As a Forge.Mil Community Manager, I wanted to understand the psychology of online communities. I spent a lot of time reading posts about why people stay online or leave communities. I also wanted to develop measures and metrics that would create a clear picture at any given time for our leadership and other Community Managers. I posted a discussion about metrics here in June.
I was looking at the community from the perspective of a Community Manager and even though I worked really hard to empathize with the community. What I came to realize was that I may have been part of the community but not the part that really counted. I did have experience with being part of new online communities and I have a long history of interacting with people online in many forms. The point is that I was a Community Manager and that I have experience with the technical, social and human factors concerning this subject area.
Now that I got that out-of-the-way, my friend Matt asked me this week to write about why people LEAVE online communities. I recently left a work related community and he felt that it would be good to share some why people leave.
I apologize profusely ahead of time if I offend anyone.
Oh, did I just apologize?
When a community starts up, you get the early adopters. These are people who are really interested in making the concept of the community work. They work hard to be flexible and understanding. If something comes across inappropriately in text, they will more likely than not help a community member self correct or they will as a group help govern the community in tactful and thoughtful ways. Not.. “You are an ass#%^@ get off this page.”
One of the biggest attractions to using online communities is FREEDOM! I can say what I think or believe within reason and that is bound by social norms and culture. In other words, if I am on a church forum, I probably wouldn’t post about that girl I met last night and what happened after she got me all tipsy. Well, maybe if I were the Pastor.. ohhhhhhh nooooo.. I shouldn’t have said that. **humor alert** I wish all my words had context tags.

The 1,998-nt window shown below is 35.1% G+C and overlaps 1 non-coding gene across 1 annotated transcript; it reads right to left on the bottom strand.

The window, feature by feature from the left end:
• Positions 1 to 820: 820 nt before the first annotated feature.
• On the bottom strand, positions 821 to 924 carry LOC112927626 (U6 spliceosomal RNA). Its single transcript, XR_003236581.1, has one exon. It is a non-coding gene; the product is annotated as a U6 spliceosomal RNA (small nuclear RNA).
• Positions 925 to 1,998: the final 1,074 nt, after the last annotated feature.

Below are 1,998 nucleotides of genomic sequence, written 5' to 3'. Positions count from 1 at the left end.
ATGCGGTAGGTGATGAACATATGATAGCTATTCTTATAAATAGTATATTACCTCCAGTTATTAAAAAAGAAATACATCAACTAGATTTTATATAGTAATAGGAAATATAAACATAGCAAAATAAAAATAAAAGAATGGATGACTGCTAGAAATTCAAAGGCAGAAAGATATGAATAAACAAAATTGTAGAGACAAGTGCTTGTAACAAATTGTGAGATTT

Bottom line, you can say what you want unless it is offensive to the community itself. The community is a body and this body can and will deal with outliers as needed. “If you don’t stop your behavior you are OUT of here.. ”
Once early adopters get some traction, you start getting a lot of other people. If you are interested in measures or why people come to communities or any of that stuff, you can find some thoughts on that in the other link. This post is about why people leave. Now to the meat and potatoes, unless you are a vegetarian then it is on to de beanz and rice.
- I am bored
- I am hurt
- I offended someone
- I am getting angry
- Oh, I shouldn’t have done that
- I was hijacked by corporate
- There is little or no value in spending time here
1)I am bored
If you want to know the SECRET to online communities I could tell you the answer.. it will cost you a million dollars if you click this link or.. I could just say that it is all about feedback. How does the community relate to you? What is the context? When you post or publish something did anyone notice or respond? If not, it won’t be long before you are bored or other factors drive you to stop participating. It is like talking to the wall, unless you have the need to talk to yourself in a public space, why do it? People leave because they are bored and there is no feedback.
2)I am hurt
More than me hurting you, I am upset because you hurt me. This is the way things are.. Once you hurt my feeling and it is possible to hurt my feelings with words, I am leaving. Why should I stay here and take this kind of abuse? People leave because they are hurt.
3)I offended someone